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What Would Longfellow Say About Ghosts and Halloween?


What ghosts did Henry Wadsworth Longfellow contact in his Cambridge, Massachusetts home? NPS photo.

Not only was Henry Wadsworth Longfellow an incredible poet, but he also believed in the supernatural. That second part is of particular interest this week, as the folks at the Longfellow National Historic Site are offering special Halloween tours to explore what they call "19th century America's fascination with death and mourning."

On Thursday and Friday, Ranger Rob Velella will be leading the tours at 6 p.m. each night. As you wander through Longfellow's home you'll learn about how the poet believed "all houses wherein men have lived and died are haunted houses," and how he tried to contact those spirits.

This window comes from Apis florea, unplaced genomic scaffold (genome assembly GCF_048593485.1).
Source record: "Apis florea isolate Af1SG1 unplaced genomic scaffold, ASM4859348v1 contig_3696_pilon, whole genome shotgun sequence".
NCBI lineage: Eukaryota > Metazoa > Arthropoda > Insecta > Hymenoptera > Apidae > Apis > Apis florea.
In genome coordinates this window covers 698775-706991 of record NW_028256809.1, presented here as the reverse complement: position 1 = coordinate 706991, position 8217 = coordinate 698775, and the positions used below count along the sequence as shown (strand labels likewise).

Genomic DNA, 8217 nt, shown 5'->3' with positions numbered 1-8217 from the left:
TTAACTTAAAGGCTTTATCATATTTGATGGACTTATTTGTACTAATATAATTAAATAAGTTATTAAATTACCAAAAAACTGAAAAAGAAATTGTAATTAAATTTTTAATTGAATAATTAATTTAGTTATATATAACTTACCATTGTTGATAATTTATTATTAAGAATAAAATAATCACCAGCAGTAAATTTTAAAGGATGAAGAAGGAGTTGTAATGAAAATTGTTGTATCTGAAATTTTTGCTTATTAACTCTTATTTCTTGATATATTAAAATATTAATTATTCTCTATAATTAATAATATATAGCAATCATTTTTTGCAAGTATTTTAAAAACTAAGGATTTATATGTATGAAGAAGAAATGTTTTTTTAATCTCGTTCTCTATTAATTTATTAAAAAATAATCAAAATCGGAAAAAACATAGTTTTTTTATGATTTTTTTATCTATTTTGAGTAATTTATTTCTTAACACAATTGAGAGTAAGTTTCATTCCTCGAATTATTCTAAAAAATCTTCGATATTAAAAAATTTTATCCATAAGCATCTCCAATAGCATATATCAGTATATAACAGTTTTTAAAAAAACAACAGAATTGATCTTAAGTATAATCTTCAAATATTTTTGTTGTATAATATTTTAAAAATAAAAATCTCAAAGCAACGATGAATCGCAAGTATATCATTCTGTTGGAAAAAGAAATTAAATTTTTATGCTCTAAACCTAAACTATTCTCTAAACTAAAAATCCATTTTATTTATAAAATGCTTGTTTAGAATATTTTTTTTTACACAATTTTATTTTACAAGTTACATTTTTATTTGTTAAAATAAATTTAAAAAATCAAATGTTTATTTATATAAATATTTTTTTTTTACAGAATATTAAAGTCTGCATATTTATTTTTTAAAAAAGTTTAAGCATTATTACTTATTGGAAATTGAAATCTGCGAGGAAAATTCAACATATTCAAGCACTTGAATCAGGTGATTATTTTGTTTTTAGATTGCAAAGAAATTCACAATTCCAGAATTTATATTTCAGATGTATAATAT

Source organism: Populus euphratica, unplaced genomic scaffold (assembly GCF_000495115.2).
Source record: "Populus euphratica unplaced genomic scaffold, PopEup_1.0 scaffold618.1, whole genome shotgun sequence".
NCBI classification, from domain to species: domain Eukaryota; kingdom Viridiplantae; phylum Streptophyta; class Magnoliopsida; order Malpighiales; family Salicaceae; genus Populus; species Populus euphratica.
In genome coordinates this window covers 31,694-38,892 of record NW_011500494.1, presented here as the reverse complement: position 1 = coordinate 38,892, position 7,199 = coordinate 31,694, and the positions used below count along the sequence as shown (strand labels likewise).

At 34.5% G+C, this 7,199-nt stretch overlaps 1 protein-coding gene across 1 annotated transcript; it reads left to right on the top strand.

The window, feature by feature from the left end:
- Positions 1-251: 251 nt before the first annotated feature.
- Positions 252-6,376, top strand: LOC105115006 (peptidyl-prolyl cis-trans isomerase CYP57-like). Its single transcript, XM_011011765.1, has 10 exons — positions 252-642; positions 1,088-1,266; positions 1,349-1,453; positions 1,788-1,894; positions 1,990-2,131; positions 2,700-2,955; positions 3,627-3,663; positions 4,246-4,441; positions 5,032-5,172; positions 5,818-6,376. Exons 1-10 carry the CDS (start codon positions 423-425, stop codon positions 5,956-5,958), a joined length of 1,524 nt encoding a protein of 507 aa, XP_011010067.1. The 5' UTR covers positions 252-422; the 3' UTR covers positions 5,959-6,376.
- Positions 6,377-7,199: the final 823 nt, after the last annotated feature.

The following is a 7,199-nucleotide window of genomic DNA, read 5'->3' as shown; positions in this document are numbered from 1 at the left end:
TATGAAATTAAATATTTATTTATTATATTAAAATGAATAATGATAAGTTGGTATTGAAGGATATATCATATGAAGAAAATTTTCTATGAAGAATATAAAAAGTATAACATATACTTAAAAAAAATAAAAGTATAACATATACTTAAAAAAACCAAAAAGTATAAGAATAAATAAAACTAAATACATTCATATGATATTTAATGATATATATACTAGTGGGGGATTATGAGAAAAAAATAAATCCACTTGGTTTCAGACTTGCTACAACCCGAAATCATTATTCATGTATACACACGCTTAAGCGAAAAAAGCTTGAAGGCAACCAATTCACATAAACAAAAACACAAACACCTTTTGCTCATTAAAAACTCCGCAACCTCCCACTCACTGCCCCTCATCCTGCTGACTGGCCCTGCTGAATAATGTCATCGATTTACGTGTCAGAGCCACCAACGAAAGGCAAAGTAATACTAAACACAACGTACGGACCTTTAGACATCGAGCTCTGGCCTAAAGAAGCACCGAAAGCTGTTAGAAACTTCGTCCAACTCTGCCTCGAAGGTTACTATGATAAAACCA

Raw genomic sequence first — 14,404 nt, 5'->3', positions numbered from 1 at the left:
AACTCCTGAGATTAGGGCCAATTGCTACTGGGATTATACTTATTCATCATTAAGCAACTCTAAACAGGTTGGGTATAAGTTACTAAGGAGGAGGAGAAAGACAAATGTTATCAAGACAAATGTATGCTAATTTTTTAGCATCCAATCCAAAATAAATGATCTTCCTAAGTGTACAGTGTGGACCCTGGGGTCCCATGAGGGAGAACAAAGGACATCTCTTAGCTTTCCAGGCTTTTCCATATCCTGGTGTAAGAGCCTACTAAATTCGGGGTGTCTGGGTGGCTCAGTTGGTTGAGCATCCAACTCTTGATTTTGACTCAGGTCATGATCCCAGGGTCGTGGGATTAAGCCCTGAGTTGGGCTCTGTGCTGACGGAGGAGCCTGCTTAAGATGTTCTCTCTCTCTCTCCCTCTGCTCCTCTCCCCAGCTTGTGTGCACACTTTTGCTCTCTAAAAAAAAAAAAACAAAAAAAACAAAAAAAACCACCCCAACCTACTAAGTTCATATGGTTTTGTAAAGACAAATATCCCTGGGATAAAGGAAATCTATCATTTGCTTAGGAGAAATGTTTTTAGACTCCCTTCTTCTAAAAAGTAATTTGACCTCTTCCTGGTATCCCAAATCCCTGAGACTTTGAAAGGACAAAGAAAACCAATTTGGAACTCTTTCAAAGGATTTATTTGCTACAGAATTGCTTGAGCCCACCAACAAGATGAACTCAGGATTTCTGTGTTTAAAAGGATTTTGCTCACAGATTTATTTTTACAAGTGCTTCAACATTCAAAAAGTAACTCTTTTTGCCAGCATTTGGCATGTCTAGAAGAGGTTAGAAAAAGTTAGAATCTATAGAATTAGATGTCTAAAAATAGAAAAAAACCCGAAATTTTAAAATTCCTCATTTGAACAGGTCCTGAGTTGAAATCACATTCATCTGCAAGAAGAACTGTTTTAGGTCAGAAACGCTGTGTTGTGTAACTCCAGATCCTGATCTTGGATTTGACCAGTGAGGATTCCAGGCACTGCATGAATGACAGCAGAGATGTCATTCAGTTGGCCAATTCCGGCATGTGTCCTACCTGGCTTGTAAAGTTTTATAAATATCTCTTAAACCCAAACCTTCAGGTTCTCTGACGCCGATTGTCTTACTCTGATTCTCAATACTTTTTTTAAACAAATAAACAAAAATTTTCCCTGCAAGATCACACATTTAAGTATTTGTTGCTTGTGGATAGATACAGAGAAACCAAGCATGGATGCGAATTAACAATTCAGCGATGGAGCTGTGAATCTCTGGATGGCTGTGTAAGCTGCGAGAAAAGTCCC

If indeed spirits do exist, there no doubt are quite a few at this house in Cambridge, Massachusetts. According to the National Park Service, "It was here that George Washington took command of the Continental Army during the American Revolution. The first use in the United States of anesthesia for childbirth was administered to Fanny Longfellow at the house. Famous literary figures such as Charles Dickens and Nathaniel Hawthorne were visitors, as were politicians, actors, musicians, and others."

If you want to attend one of these tours, don't hesitate. Call the park today at 617-876-4491 as reservations are needed. The cost is $3 per person for visitors age 16 and up.

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